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On Point

From Russian Tantrum to Collective Missile Defense


by Austin Bay
June 20, 2007

How quickly the "new Cold War" panic has subsided. Recall that a new age of icy conflict between the United States and Russia was the "media action line" for the G-8 conference two weeks ago, with America's proposed European missile defense system the alleged catalyst.

This wasn't the first time sensationalist claims of a new U.S.-Russia "Cold War" forged headlines. In April 2001, American and Russian relations briefly went tilt over tit-for-tat diplomatic expulsions following the Robert Hanssen spy scandal. At the time, the Clinton administration's Kosovo War still agitated the Kremlin. Fellow Slavs in Serbia suffering NATO bombardment really didn't play well with the Russian populace. Russia's weapons sales to Iran and technology transfers to China worried the United States -- and in 2007 they still do.

Missile defense also played a role. In May 2001, President Bush said the United States and the world needed a capable, limited missile defense system. Despite Russian threats and cries of imminent doom by European and American leftists, the United States did not renew the 1972 Anti-Ballistic Missile (ABM) Treaty. Technology had killed that Cold War fossil, and so had the passage of time. Strategic threats had changed.

Russia still threw a fit. But instead of a new Cold War, it was a brief "cold spell" at worst. In reality, it was another spate of belligerent Muscovite posturing. Wounded pride surely played a role, and so, perhaps, did a kind of "Cold War muscle memory." What Moscow wanted -- and continues to demand of Washington -- is "special status" within any cooperative defense and foreign policy consultative arrangement.

The Clinton and Bush administrations both gave Russia "special status" -- but neither gave it determinative status. NATO expansion and the Kosovo War, however, proceeded over strong Russian objections -- likewise the drive for a collective missile defense capability.

The U.S. missile shield is designed to protect NATO nations from "rogue state" attacks. Read Iran. Washington has repeatedly offered Russia access to proposed sites in Poland (missile interceptors) and the Czech Republic (radar installations).

Yes, Russian President Vladimir Putin did threaten to "re-target" Kremlin missiles and point them at Europe. Putin's subsequent counter-offer -- a calculated offer -- demonstrates it was diplomatic theatrics. Russia needs Europe. An "Atlantic-less" Russian future would be rather limited: A trans-Ural oil vassal of China might be a better deal than an Islamist satrap, but economic integration with the rest of Europe has a better upside both for the wallet and wounded pride.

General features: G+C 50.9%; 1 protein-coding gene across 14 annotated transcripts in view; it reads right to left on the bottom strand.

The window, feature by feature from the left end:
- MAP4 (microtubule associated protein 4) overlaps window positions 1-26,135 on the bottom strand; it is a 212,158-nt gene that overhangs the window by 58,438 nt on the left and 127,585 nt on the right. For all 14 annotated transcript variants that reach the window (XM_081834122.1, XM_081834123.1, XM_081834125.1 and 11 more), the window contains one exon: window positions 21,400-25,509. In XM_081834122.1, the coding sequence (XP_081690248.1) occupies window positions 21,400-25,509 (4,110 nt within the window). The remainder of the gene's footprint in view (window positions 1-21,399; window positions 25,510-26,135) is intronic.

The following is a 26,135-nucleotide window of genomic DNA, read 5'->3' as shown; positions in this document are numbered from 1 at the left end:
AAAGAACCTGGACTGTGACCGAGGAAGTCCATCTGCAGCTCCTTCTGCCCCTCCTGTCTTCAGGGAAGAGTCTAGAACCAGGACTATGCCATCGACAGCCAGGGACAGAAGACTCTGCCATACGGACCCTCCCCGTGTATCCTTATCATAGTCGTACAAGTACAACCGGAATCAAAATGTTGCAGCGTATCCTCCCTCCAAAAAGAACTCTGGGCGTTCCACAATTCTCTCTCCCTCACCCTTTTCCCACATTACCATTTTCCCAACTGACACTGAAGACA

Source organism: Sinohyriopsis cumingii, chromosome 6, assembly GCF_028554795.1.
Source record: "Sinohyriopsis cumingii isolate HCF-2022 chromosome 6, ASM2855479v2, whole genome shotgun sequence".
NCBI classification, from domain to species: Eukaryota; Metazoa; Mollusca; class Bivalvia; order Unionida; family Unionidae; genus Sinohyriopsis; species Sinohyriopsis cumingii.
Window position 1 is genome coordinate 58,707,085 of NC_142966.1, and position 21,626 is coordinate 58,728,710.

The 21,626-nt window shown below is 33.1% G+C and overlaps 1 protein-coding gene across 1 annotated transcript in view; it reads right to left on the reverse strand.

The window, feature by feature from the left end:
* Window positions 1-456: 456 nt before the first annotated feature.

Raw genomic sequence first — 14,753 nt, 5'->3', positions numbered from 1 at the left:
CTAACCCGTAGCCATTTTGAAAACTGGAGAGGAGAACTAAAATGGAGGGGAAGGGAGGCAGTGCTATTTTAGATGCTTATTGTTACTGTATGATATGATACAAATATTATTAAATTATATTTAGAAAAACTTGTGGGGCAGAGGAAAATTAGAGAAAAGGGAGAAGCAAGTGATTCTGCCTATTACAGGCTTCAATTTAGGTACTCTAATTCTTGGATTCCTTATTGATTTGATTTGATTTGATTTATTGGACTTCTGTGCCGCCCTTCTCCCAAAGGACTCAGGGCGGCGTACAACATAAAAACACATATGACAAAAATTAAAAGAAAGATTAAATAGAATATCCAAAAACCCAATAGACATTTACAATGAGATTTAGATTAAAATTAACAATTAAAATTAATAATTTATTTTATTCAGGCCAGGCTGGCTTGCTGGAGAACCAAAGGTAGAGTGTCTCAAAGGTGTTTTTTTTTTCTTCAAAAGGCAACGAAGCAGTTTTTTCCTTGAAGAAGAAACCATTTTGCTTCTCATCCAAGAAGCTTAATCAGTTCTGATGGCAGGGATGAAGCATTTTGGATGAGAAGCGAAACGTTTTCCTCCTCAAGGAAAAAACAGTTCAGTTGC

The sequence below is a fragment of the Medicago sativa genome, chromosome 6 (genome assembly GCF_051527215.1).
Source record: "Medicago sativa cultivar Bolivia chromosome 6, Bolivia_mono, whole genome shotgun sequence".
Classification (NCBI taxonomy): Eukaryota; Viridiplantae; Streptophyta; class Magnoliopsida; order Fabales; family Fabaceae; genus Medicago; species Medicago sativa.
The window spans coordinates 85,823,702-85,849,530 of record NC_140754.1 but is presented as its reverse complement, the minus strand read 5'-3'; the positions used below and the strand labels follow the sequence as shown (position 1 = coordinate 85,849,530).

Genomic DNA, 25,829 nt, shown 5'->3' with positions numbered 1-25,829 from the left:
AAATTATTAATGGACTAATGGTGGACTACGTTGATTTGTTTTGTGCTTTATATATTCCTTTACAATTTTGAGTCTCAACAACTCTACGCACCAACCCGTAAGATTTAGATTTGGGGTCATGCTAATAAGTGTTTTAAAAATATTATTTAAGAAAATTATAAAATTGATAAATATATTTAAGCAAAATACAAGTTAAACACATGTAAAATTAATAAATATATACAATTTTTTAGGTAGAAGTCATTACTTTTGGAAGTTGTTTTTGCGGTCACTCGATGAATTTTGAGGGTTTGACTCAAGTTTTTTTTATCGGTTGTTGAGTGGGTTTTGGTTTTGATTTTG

Russia's steep demographic decline and decayed (or nonexistent) infrastructure have long-term defense implications. Russia can no longer generate 200 divisions. It needs reliable investment. Europe needs Russian resources.

The real threats to Russia come from the east and south, and the Kremlin knows it.

Which is why President Putin, after the rhetorical threats and press-pleasing anti-Bush sound-bites, ended his missile tarantella with what the United States called "some interesting suggestions."

Putin offered a radar site in Azerbaijan and later suggested interceptors in Turkey, at sea and perhaps in Iraq. Putin's proposals don't add up to a system that would stop an Iranian missile volley. But the specific sites weren't the point. Putin signaled a Russian interest in collective missile defense.

NATO Secretary General Jaap de Hoop Scheffer, when addressing missile defense, stresses the "indivisibility of Allied security" and the need to move to "concrete cooperation" with Russia. Putin's proposal is a step toward NATO's goal.

The United States, the United Nations and Russia do face a genuine conflict of interests: resolution of Kosovo's "final status." Russia fears setting a precedent for European "devolution" (read that as Chechnya). It also sees itself as the traditional protector of the "south Slavs." However, we hear little from the commentariat about this collision.

One reason Putin's ABM tantrum excited Euro-lefties and many Democrats is they have a long-term political investment in opposing missile defense, beginning with bitter condemnation of Ronald Reagan's Strategic Defense Initiative. Democrats portrayed Reagan's decision to pursue missile defense as the dangerous policy of "a Republican warmonger." They called Reagan "Hitler" and a "cowboy" -- the names they use to describe Bush today.

Time to deal with the irony: Someday a collective ABM system will defend former antagonists.

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